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Another day, another contract: SpaceX awarded three more NASA astronaut launch contracts

NASA has ordered three additional Crew Dragon astronaut flights from SpaceX, bringing the total number of operational missions the firm has been contracted to undertake from six to nine months after declaring its plan.

After issuing a half-hearted Request For Information (RFI) in October, NASA revealed intentions to award more contracts in December 2021.

That RFI, which seemed to lack any meaningful NASA backing for developing one or more new crew transport vehicles, led to the surprising conclusion that the space agency should acquire more trips from its current carriers.

Boeing and SpaceX were therefore the only viable possibilities in the absence of a second Commercial Crew Program (CCP). Boeing was presumably left out of this contract add-on since their Starliner spaceship has yet to perform even an uncrewed test flight and is years behind schedule.

SpaceX, on the other hand, successfully completed uncrewed and crewed Crew Dragon test flights in March 2019 and May 2020, respectively, and started operating astronaut transport missions in November 2020, making it the sole feasible alternative.

As a result, NASA stated that it will grant SpaceX three additional transportation contracts, bringing the total value of the Commercial Crew Transportation Capability (CCtCap) contract to $3.49 billion.

According to NASA’s Office of the Inspector General (OIG), SpaceX intended to spend $1.2 billion on research and test flights and $1.4 billion on up to six operational Crew Dragon missions out of the initial $2.6 billion contracts.

That means NASA planned to spend a total of $230 million for each of the first six Crew Dragon transport flights, which would ferry four people to and from the International Space Station while also serving as a lifeboat in the six months between launch and landing.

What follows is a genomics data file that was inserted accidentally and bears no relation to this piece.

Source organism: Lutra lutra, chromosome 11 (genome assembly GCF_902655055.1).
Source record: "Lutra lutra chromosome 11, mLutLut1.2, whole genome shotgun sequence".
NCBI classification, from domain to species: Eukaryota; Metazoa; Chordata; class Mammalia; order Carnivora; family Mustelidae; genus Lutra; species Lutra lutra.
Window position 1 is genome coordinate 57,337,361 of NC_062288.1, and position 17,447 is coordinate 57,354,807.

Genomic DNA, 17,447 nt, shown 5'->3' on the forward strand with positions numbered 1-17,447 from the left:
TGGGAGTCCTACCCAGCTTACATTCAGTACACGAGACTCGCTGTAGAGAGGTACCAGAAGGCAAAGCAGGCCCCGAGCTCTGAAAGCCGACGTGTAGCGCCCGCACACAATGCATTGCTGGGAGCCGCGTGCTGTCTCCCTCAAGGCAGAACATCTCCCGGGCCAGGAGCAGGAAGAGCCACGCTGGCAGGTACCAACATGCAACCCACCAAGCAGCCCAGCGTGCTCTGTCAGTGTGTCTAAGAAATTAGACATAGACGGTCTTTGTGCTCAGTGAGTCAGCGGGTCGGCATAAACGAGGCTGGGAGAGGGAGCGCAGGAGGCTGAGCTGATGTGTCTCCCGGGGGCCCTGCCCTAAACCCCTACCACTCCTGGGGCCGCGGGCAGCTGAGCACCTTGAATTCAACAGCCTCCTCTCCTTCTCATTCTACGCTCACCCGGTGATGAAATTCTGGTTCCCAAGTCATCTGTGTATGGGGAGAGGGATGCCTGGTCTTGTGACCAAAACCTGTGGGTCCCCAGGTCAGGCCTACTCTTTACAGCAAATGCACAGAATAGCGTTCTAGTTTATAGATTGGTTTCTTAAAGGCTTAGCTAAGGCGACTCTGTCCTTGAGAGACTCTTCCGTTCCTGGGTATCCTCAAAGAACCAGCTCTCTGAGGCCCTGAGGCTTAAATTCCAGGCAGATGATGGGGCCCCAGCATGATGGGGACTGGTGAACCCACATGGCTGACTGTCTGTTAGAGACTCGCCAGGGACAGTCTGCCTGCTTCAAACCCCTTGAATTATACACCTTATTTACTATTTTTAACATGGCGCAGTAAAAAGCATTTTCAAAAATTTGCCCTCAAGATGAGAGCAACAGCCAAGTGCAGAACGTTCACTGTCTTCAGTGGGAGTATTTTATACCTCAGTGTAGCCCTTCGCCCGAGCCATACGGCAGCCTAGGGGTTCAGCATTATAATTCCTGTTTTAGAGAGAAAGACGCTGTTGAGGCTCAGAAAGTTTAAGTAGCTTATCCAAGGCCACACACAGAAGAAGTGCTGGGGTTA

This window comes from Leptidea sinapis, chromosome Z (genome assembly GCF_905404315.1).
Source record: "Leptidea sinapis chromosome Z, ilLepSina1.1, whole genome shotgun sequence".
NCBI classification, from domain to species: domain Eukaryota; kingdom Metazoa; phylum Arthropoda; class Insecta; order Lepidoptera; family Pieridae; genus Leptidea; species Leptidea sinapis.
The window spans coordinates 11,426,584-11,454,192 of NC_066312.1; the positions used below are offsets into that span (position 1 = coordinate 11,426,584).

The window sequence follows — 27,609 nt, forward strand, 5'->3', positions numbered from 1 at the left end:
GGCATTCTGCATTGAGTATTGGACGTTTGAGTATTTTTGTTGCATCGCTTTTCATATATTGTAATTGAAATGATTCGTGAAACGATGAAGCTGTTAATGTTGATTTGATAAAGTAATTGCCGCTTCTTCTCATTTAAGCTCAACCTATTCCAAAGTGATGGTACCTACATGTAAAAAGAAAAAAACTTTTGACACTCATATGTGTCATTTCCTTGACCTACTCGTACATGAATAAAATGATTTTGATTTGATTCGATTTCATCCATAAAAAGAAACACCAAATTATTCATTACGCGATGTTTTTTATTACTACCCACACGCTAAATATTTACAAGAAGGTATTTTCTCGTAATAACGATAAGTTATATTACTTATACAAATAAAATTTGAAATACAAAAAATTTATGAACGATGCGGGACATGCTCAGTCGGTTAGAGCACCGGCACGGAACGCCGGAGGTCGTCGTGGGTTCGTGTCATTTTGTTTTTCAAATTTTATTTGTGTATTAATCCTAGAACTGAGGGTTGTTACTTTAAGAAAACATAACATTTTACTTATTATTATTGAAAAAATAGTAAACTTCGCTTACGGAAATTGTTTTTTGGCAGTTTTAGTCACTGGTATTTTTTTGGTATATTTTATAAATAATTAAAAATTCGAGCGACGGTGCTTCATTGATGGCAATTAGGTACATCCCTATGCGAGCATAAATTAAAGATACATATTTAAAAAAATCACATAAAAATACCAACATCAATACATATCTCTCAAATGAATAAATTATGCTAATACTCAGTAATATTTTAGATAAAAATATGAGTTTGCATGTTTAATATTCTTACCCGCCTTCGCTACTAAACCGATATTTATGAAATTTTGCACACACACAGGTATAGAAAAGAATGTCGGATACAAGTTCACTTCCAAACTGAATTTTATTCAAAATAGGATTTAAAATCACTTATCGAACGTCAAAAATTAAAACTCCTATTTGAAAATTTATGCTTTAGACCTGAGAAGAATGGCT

For the contract amendment, NASA will pay the corporation no more than $900 million – up to $300 million each trip – for three additional transport flights, each of which would likely carry four people.

NASA will pay an average of up to $75 million per seat for missions seven through nine, which is much more than the $55 million per seat that SpaceX’s first six Crew Dragon flights would cost the space agency.

To be clear, a major portion of the $890 million contract value increase might have occurred prior to the inclusion of three additional missions, in which case NASA could be paying roughly $700-800 million for three more Dragon launches or around $60-70 million per seat.

Regardless, it is less than Boeing’s Starliner, which is anticipated to cost $90 million per seat. NASA was being gouged for about $90 million per seat to launch US astronauts on Russian Soyuz flights near the end of its Soyuz ridesharing attempts.

Crew-4 will launch no earlier than (NET) 15 April 2022, Crew-5 in October 2022, and Crew-6 in February 2023, according to SpaceX.

Before Boeing’s Starliner spaceship completes a single flight, the firm expects to complete all six of its first operational crew transport missions.

In fact, it is becoming more likely that SpaceX will complete all six of its initial Crew missions before attempting Starliner’s first crewed test flight in May 2020, a key milestone for Crew Dragon.

When the Starliner will ultimately go into service is unknown. If Boeing achieves this by the middle of 2023, there is a potential that Starliner and Crew Dragon may be able to start alternating launches, extending NASA’s three further Dragon flights until 2027.

Three additional trips for Starliner would then be available, letting NASA to extend its 15 current Commercial Crew transport contracts through H2 2028.

What do you think?

Written by Alex Bruno

Freelance space writer Alex Bruno specializes in covering China's quickly expanding space industry. In 2021, he started writing for SpaceXMania. He also contributes to publications including SpaceNews, IEEE Spectrum, National Geographic, Sky & Telescope, and New Scientist. When Alex was a small child, he first experienced the space bug after seeing Voyager photographs of alien planets in our solar system. When not in space, Alex likes to go trail jogging in the Finnish countryside.

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